Image showing three illustrations of a patient at various stages of acuity, labeled "Vented", "Non-vented", and "Intubated".
Image showing three illustrations of a patient at various stages of acuity, labeled "Vented", "Non-vented", and "Intubated".

Protect all your patients from pneumonia

Proper oral hygiene can help address risk factors for pneumonia across the continuum of care


Oral Care for All | Stryker

Pneumonia is the #1
hospital-acquired infection (HAI)1

It happens far too often. A patient enters the hospital and develops pneumonia. The stats don’t lie - pneumonia is the most common hospital-acquired infection (HAI).1 The risk is real and not just for ventilated or elderly patients in the ICU. Pneumonia can strike patients in every unit of the hospital. It’s estimated that one in every 100 patients will be affected by non-ventilator hospital-acquired pneumonia (NV-HAP).2

In a multistate prevalence study, 65% of hospital-acquired pneumonia was non-ventilator associated pneumonia (NV-HAP).3

An illustration depicting pneumonia in human lungs with a pie chart callout of pneumonia types that reads 65% NV-HAP and 35% VAP

Why it matters

Your hospital can take action to prevent NV-HAP while improving the quality of care and patient safety, lowering the risk of sepsis, reducing health care costs, and saving lives.2

Icon depicting sepsis


of NV-HAP patients
develop sepsis4

Icon depicting a hospital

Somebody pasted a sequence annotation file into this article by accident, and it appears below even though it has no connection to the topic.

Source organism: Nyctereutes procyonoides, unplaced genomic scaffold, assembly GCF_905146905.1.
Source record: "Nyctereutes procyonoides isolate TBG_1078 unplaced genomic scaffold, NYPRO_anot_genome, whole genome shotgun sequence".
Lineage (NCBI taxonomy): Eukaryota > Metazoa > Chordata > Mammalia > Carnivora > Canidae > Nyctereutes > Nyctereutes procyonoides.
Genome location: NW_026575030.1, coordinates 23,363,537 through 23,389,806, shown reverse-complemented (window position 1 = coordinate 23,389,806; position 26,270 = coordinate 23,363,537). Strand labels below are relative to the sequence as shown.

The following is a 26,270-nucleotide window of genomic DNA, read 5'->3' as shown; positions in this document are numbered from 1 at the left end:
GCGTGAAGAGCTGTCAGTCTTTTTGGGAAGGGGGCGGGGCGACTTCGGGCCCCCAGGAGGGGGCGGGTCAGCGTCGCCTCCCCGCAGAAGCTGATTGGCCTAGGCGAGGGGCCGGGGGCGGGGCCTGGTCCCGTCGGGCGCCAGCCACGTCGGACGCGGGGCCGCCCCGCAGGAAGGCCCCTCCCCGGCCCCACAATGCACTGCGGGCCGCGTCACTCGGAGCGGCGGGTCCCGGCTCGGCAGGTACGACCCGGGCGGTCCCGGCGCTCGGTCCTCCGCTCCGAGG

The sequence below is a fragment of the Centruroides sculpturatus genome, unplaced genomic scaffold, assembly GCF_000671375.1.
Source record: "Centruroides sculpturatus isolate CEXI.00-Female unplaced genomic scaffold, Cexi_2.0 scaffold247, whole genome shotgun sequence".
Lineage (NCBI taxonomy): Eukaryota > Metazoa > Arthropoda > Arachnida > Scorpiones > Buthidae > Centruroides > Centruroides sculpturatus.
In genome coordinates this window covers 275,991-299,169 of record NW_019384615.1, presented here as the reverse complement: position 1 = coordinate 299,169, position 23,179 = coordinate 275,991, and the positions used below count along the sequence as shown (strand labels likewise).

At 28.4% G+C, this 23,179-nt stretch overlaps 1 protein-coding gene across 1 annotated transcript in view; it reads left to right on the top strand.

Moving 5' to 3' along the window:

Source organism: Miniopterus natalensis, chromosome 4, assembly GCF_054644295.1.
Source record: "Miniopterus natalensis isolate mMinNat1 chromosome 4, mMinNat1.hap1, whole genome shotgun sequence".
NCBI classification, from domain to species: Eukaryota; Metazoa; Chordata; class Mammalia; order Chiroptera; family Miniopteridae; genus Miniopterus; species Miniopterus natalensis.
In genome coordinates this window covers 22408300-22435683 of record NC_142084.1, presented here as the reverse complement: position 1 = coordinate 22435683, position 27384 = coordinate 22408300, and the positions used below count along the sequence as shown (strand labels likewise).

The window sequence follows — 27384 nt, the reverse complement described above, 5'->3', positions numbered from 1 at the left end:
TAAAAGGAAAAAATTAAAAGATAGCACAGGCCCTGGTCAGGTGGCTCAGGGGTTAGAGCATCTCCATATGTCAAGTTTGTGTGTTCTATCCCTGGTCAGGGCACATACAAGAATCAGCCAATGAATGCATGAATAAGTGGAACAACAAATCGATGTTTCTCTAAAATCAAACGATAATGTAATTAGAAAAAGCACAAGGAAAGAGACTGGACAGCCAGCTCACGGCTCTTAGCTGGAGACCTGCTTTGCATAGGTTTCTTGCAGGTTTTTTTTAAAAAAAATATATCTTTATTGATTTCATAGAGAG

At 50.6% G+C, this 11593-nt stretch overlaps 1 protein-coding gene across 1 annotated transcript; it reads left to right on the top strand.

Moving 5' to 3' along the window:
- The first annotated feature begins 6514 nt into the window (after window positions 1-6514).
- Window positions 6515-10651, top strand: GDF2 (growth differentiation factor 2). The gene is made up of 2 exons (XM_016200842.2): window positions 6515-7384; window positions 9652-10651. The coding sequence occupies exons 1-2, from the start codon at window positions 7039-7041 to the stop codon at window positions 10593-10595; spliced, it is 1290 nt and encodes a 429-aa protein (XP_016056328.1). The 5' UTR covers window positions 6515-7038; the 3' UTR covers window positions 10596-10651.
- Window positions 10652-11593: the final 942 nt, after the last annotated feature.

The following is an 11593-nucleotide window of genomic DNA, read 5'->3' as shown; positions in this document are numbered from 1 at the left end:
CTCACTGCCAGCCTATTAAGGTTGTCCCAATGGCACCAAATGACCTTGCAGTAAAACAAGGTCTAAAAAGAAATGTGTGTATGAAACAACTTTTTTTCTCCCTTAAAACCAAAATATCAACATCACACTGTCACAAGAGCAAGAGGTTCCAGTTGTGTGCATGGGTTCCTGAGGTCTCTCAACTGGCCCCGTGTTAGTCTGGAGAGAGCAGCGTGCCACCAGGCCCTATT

of NV-HAP patients
are readmitted within 30 days5

Icon depicting pneumonia in lungs


NV-HAP mortality rate5

Icon depicting a patient in a hospital bed

6.5 days

Length of stay increase
for NV-HAP patients6

Action is needed

Address the risk factors associated with pneumonia throughout the continuum of care:

Sage Self Oral Care can help you reduce the risk of pneumonia

The all-in-one, single-use system provides thorough oral care at the bedside and doesn’t require nurse assistance to use.





NV-HAP prevention guidelines

ADA evidenced-based protocol7

  • Brush two - four times a day
  • Use a soft-bristled toothbrush
  • Use plaque-removing toothpaste
  • Use sodium bicarbonate
  • Use a non petroleum-based moisturizer

Dependent patients

  • Use 24-hour suction toothbrush kits for high aspiration-risk patients
  • Use a soft-bristled toothbrush

Edentulate patients (2 times a day)

  • For patients with dentures, remove and soak dentures
  • Brush gums and mouth
  • Prevent patients from sleeping with dentures in place

AACN guideline recommendations8

  • Brush four times a day (after each meal, before bedtime)
  • Use a soft-bristled toothbrush
  • Use an alcohol-free antiseptic oral rinse
  • Use non petroleum-based moisturizer
  • Use therapeutic toothpaste

Dependent patients

  • Brush with a suction toothbrush

Edentulate patients

  • If no teeth or dentures, gently brush gums, tongue four times a day

Let’s lower hospital-acquired pneumonia rates—together

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